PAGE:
Scott Quealey has been a welder for more than two decades. He currently works at Rosa Welding in Manteca.
But when he is not dealing with four-digit heat and melding metal in his welding shop, Quealey can be found in the midst of a Civil War skirmish. Actually, a reenactment of the deep historical wound that ripped apart brothers, sisters, families, and the United States as a whole during the Civil War in the 1860s.
Quealey was one of those who took part in the annual Civil War Reenactment at historic Knights Ferry in the foothills over the weekend. His wife Anna and son James were also part of the four-day historical experience that attracts thousands of visitors every year.
The Quealeys did not fire a single shot during the reenactment in the foothills, with the historic Knights Ferry covered bridge serving as backdrop, besides lending and infusing a nostalgic element into the historical recreation. Their roles had them riding on horseback in the hillside trail above the reenactment location where they helped establish crowd control. They brought along their two Arabian horses – Skee and Joy – for that purpose.
The weekend’s reenactment was the fifth event the Quealeys have attended at Knights Ferry which has been hosting this historical attraction for more than two-dozen years.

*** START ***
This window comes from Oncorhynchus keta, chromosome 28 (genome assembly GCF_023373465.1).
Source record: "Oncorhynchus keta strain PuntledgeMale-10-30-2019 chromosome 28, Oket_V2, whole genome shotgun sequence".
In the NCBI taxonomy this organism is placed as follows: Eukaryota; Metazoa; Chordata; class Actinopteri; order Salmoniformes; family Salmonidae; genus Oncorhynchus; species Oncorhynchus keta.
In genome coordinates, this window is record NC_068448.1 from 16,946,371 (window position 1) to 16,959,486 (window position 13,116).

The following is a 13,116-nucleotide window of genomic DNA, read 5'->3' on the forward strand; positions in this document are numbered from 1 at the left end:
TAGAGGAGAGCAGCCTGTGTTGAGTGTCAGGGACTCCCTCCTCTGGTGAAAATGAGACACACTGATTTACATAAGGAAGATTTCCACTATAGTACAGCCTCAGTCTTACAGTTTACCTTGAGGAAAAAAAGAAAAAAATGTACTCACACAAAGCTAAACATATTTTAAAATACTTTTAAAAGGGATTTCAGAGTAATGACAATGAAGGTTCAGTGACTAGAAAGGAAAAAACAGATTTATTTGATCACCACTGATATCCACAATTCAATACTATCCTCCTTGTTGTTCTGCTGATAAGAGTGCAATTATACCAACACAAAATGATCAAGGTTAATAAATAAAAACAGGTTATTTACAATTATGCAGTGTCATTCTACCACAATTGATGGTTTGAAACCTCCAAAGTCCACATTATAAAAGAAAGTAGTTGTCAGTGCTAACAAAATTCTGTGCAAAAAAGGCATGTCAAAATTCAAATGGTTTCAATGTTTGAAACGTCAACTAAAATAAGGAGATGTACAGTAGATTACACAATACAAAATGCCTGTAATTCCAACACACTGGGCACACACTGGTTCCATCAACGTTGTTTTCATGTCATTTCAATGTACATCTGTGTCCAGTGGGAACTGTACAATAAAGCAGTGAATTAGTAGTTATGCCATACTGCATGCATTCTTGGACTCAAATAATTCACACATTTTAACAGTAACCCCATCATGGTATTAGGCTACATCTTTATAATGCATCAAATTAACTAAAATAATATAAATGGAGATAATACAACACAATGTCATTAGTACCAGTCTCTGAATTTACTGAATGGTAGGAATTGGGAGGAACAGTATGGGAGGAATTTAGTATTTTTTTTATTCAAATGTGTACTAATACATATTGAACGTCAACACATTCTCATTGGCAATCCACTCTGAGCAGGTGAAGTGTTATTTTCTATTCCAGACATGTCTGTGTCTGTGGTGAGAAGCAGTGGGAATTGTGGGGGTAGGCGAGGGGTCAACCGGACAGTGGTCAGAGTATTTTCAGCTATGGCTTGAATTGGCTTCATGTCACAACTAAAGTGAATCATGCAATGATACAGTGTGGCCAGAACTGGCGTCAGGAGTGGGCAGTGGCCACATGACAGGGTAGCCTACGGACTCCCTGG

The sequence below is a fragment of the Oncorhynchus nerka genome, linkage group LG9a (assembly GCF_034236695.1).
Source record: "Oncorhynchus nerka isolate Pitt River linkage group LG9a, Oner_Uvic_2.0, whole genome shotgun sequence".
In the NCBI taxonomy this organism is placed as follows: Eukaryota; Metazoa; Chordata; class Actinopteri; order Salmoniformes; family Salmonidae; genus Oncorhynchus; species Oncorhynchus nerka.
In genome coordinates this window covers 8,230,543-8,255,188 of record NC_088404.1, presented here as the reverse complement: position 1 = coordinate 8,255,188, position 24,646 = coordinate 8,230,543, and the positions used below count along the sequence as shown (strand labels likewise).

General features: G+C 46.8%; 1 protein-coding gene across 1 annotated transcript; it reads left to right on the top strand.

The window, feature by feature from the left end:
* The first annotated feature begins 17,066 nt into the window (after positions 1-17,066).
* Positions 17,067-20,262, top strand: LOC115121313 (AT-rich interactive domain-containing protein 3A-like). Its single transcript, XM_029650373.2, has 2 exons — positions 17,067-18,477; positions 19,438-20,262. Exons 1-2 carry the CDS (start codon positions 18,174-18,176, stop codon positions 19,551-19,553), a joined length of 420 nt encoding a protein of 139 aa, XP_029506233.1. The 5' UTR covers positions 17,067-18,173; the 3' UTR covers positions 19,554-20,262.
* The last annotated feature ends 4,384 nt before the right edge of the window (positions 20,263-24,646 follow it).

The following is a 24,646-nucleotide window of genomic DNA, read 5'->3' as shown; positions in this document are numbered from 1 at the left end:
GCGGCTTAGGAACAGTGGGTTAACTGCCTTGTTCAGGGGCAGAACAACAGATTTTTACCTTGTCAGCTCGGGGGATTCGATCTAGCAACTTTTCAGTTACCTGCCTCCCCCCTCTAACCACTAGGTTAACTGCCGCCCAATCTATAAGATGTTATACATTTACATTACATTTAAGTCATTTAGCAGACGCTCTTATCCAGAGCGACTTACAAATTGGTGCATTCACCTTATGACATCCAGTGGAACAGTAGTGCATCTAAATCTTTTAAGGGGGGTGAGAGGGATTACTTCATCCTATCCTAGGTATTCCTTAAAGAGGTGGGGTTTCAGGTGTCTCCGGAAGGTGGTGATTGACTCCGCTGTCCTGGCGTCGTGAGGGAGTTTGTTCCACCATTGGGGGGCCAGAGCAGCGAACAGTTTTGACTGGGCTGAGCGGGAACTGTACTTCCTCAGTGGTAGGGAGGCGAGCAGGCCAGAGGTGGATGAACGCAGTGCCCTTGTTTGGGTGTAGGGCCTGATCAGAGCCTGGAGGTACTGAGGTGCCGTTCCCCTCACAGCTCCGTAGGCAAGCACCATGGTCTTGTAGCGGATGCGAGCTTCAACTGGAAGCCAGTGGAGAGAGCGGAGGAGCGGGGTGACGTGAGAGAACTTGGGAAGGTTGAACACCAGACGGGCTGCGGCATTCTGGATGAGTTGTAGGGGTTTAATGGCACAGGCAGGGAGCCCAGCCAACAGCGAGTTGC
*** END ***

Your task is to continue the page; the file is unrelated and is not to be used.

For the event, Scott wore what he described as “a typical Confederate” cavalry soldier’s attire. His wife Anna was similarly attired in Civil War-era period costume for which she was voted Miss Cavalry by the association members for two years in a row.
Like all members of the association, which puts together these authentic reenactment events, the Quealeys likewise brought along other period accoutrements such as black powder pistols and .44-caliber Colt revolver remakes.
“It gives us something to do” together as husband and wife, Quealey said of their involvement with these historical reenactment events.
“We meet different people from all areas of California; they’re great people,” added his wife.
The battle reenactment is the highlight of these events as far as visual attractions and excitements go. They are usually staged over the two-day weekend. But there are equally exciting highlights as well that are educational not just to the general public but most especially to the youth. On Thursday and Friday leading to the battle reenactments, for example, school children from neighboring areas around Knights Ferry came on field trips where they learned about the Civil War and life as it was during that time.
“We set up stations where they visited and learned about the Civil War,” Anna Quealey said.
The Quealeys and the rest of the Civil War Reenactment participants set up camps around the Knights Ferry covered bridge area in canvas tents reminiscent of how it was during those war years.
Members of the Civil War Association, like the Quealeys, take part in several of these reenactment events scheduled throughout the year.
“The next big one will be in Mariposa,” Quealey said. That will be held on April 11-12.
Others coming up will be held at Gibson Ranch on May 3-4, at Roaring Camp on May 24-26, and at Virginia City during Virginia City Days on Aug. 30-Sept. 1 in the summer.